So do this: dynamicArr(const dynamicArr& arr) : myLinkedList(arr.data) {} That way you will not have to construct an empty linked list

You will have to fix myLinkedList as well.

P.S. PLEASE write an assignment operator like this:

dynamicArr&
dynamicArr::operator=(const dynamicArr& A)
{
   if (this!=&A)
     {
       // Your stuff here
     }
   return *this;
}

ALWAYS write a copy and assignment operator for all classes that have any dynamic memory, and then for most other classes. [Note: if you don't think it will be used then put the definition in the private section of the class]

Edited 6 Years Ago by StuXYZ: n/a

You mistake is here: dynamicArr ( dynamicArr& arr) {myLinkedList(arr.data);} What is happening is this. You are calling the copy constructor that MUST construct everything in the class BEFORE it gets to the part in the { }.

In the { }, you construct a copy, but then it goes out of scope..., leaving you with an empty list.

So do this: dynamicArr(const dynamicArr& arr) : myLinkedList(arr.data) {} That way you will not have to construct an empty linked list

You will have to fix myLinkedList as well.

P.S. PLEASE write an assignment operator like this:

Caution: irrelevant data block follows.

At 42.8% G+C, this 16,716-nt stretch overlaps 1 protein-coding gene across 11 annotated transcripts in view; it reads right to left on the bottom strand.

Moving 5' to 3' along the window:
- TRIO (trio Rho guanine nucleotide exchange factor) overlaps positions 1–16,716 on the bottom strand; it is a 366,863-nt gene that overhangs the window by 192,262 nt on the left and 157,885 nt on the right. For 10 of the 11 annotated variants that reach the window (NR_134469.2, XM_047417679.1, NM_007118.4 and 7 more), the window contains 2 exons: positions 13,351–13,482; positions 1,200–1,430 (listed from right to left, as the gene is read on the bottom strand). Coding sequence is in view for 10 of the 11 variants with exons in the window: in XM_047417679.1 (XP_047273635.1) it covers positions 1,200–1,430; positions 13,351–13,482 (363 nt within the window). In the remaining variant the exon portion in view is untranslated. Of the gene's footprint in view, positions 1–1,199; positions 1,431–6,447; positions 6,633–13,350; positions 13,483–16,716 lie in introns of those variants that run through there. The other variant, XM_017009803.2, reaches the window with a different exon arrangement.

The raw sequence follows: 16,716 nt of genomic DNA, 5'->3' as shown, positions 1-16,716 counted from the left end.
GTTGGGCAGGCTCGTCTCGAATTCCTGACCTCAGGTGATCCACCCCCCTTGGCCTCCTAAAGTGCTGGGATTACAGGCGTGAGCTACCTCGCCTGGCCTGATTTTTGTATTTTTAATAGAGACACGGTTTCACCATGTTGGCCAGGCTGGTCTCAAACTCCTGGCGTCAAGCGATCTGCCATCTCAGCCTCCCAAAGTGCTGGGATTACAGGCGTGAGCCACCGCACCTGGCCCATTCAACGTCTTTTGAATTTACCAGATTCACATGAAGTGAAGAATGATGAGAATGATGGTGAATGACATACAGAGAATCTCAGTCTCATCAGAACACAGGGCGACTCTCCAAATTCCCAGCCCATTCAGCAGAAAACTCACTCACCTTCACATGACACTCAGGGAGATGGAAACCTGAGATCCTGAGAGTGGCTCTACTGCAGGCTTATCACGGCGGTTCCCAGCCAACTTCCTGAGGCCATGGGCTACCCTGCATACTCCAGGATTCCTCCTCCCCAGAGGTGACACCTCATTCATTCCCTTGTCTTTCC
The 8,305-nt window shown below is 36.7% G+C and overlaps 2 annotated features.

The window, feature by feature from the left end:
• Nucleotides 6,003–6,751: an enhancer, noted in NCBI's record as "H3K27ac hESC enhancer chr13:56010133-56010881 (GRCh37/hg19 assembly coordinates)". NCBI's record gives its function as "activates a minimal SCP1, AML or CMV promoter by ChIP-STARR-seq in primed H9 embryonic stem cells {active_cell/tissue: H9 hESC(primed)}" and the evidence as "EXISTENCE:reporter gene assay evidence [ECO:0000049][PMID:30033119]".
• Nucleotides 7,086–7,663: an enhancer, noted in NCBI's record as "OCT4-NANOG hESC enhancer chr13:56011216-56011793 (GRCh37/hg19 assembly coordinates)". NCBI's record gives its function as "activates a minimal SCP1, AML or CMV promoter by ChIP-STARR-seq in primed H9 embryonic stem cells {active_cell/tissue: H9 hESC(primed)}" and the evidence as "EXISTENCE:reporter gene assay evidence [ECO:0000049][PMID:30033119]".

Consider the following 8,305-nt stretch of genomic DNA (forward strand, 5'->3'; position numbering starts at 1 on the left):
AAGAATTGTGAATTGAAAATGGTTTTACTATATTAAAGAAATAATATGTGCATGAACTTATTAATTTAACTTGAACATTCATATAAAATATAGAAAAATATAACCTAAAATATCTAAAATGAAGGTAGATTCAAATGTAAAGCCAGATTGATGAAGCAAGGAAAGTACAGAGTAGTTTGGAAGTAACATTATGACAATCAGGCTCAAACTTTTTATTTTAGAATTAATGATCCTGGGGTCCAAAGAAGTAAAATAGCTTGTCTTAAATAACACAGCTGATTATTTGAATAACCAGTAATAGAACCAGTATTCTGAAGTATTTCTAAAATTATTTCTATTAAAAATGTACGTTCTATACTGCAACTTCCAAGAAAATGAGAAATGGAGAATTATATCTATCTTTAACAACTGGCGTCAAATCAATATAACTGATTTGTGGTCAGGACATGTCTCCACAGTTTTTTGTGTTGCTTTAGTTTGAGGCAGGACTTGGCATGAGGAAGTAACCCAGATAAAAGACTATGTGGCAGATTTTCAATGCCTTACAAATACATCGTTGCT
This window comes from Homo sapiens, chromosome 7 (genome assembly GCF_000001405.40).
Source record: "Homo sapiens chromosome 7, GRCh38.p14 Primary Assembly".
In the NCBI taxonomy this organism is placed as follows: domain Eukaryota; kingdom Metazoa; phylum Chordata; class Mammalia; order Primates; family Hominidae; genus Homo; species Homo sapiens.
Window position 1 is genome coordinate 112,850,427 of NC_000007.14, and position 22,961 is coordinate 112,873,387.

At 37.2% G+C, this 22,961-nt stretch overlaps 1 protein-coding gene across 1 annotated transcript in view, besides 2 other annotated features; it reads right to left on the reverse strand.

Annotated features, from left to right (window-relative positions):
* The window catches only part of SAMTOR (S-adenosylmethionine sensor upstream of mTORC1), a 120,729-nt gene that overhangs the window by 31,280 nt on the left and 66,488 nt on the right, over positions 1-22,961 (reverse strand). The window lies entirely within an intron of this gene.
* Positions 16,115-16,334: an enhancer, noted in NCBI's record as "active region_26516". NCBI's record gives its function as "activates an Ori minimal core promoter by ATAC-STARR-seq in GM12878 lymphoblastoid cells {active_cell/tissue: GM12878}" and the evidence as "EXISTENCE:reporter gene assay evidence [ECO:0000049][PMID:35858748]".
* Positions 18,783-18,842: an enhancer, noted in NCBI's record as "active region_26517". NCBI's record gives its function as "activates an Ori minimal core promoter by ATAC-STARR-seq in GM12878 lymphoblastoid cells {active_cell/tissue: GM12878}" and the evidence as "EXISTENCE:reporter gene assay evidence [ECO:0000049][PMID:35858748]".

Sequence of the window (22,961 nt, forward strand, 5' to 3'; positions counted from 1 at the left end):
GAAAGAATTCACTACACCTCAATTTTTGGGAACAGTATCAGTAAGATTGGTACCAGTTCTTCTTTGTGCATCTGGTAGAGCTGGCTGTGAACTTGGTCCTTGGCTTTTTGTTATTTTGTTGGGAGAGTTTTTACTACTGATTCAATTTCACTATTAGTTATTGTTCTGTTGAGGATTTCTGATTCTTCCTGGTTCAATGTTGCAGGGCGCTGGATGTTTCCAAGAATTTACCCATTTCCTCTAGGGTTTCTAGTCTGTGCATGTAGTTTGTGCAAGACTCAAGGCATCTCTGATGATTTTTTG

dynamicArr&
dynamicArr::operator=(const dynamicArr& A)
{
   if (this!=&A)
     {
       // Your stuff here
     }
   return *this;
}

ALWAYS write a copy and assignment operator for all classes that have any dynamic memory, and then for most other classes. [Note: if you don't think it will be used then put the definition in the private section of the class]

I did the following:
- changed "class dynamicArr{" with "class dynamicArr : public myLinkedList {" because it gave an error about type `class myLinkedList' is not a direct base of `dynamicArr'.
- changed the line "dynamicArr ( dynamicArr& arr) {myLinkedList(arr.data);} " with dynamicArr(const dynamicArr& arr) : myLinkedList(arr.data) {}

Now the output is:

Linked List is created with default constructor
Linked List is created with default constructor
errorLinked List is created with copy constructor
Linked List is created with default constructor
errorThe Linked List is empty!!
Linked List is deallocated!!
Linked List is deallocated!!
Linked List is deallocated!!

So as you see, it now didn't goes into the destructor and goes into only default constructor additionally. So now why is that??